To encourage people to carefully consider and protect their families, assets and affairs, the Ontario Bar Association has made April its “Make a Power of Attorney Month.”

A power of attorney (“POA”) is a legal document that gives someone else the right to act on a person’s behalf. These documents can be used to oversee personal care or to handle assets and property, and can be customized to suit the precise requirements of each person. 

The value and usefulness of a POA is most obvious for people who fall into any of these categories:

  • are frequent travellers or are seldom home;
  • have complex affairs or assets;
  • are financially responsible for their family unit and home; or
  • are elderly or have frail health or a greater risk of suffering from dementia.

While many condo unit owners might consider their affairs to be too simple to bother preparing a power of attorney, there are many reasons why having one can prove invaluable, such as where the owner wishes to allow someone to be able to do any of the following things on their behalf:

  • have access to the unit or common elements;
  • arrange to pay common expenses or property taxes for the unit;
  • refinance the unit with a lender or bank or sell it;
  • attend unit owner meetings and vote on important matters;
  • give a proxy to another person to attend owner meetings;
  • deal with tenants occupying the unit;
  • file notices with the condo corporation; and
  • request work, records or assistance from the condo corporation.

Though it is important for people to prepare a POA, it is equally important not to lock it in a safe or lose it. Individuals who hold power of attorney (“the attorney”) for someone else must have access to the POA document and present it (either an original or, better yet, a notarial copy) when acting in that capacity.  I often see unit owners’ family members try to register at condo AGMs who declare themselves as the unit owner’s attorney but do not present the POA document and have not already submitted a copy for the condo’s file.  Without proof of their authority or a valid proxy from the unit owner, persons named as a power of attorney cannot be considered as the owners’ attorney or treated as the unit owner or issued ballots or counted towards quorum at meetings.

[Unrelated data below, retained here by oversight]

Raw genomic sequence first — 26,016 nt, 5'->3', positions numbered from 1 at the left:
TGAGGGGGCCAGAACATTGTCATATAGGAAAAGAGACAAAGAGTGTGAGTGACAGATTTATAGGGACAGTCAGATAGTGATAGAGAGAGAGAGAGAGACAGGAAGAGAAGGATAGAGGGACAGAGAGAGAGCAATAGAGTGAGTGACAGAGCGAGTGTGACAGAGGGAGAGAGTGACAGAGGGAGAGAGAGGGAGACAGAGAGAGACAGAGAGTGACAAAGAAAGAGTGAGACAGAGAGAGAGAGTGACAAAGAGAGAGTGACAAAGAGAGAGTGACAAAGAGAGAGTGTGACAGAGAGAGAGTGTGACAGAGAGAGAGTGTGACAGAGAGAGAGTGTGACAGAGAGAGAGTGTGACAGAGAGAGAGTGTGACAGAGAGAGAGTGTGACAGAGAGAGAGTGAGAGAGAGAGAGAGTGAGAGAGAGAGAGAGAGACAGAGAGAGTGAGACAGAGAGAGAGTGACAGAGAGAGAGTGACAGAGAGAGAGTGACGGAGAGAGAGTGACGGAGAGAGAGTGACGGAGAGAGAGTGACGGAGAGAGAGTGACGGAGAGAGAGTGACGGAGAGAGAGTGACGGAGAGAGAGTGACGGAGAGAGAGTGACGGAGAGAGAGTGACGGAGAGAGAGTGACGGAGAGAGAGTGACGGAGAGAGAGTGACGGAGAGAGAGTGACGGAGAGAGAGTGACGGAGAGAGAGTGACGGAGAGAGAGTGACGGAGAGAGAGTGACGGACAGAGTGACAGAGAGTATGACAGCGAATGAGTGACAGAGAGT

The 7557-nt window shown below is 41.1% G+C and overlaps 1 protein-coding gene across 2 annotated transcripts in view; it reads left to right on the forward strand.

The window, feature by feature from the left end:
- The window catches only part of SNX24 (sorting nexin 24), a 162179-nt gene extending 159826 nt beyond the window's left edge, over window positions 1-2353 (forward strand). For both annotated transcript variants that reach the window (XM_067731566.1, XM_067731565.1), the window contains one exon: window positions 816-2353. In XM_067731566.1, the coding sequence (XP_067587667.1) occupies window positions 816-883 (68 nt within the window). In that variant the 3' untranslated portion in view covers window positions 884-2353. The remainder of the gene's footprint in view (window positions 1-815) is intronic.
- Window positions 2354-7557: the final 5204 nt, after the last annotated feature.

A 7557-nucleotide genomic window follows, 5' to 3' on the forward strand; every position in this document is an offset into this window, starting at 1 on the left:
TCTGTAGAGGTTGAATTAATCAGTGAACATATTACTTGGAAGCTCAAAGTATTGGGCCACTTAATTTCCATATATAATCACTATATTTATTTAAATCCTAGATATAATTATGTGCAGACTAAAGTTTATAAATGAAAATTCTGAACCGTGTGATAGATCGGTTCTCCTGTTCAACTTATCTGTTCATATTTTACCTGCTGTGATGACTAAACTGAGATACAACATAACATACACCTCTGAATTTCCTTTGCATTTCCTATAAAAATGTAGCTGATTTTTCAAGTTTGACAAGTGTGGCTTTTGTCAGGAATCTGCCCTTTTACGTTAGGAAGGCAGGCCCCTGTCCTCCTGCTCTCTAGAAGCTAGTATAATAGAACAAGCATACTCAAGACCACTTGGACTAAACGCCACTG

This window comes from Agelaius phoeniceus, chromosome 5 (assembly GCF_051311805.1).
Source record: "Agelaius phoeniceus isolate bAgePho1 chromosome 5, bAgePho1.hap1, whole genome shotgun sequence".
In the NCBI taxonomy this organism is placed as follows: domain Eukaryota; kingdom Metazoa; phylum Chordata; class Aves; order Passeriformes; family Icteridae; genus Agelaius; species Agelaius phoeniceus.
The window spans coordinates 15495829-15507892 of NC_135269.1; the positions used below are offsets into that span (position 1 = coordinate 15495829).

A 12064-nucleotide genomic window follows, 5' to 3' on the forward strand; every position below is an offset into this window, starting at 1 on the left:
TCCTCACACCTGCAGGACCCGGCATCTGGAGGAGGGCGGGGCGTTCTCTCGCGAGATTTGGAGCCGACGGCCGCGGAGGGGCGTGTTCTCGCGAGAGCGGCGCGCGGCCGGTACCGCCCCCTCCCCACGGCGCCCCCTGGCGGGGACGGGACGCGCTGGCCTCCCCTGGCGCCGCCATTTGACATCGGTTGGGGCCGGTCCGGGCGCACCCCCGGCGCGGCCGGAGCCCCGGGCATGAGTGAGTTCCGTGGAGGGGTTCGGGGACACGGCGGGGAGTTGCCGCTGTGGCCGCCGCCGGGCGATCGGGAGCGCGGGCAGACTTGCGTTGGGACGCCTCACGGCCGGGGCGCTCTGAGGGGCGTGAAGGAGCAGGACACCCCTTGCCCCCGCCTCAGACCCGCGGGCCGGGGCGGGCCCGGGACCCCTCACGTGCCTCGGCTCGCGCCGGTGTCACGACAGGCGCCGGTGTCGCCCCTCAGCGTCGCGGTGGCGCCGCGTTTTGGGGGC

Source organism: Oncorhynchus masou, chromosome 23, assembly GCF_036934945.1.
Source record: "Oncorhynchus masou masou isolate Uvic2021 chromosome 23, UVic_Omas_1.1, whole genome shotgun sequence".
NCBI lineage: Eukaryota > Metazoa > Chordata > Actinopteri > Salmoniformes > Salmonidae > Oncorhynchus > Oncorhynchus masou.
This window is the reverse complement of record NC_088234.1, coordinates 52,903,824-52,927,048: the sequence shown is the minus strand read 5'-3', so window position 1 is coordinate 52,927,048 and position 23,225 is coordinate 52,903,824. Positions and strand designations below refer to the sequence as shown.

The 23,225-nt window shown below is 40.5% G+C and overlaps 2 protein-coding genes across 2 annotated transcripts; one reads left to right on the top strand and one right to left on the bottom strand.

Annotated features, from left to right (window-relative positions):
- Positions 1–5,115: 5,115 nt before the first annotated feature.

Remember that the attorney’s authority comes from the POA document, so it must be presented for inspection on request and should be filed with the condo corporation if the attorney is expected to have significant, frequent or ongoing interaction with the corporation on behalf of the unit owner.

Condo managers and directors who are approached by a person claiming to hold a power of attorney for a unit owner should ask to see the document and make a copy for their file.  The scope of the attorney’s authority and any conditions or restrictions should be readily apparent from the POA document, but consult the condo’s lawyers if you are unsure.

Though cynics might consider the OBA’s “Make a POA” campaign a self-serving move to drum up business for lawyers, it’s a fact that the legal work needed where no power of attorney was made is invariably more complex and expensive. Making a power of attorney is your best bet to avoid significant confusion, delay, costs and inconvenience in case you are absent or otherwise unable to take care of yourself or manage your affairs.

Visit the OBA’s website for more information on Make a POA Month and talk to your friendly neighbourhood lawyer today to protect your family and assets.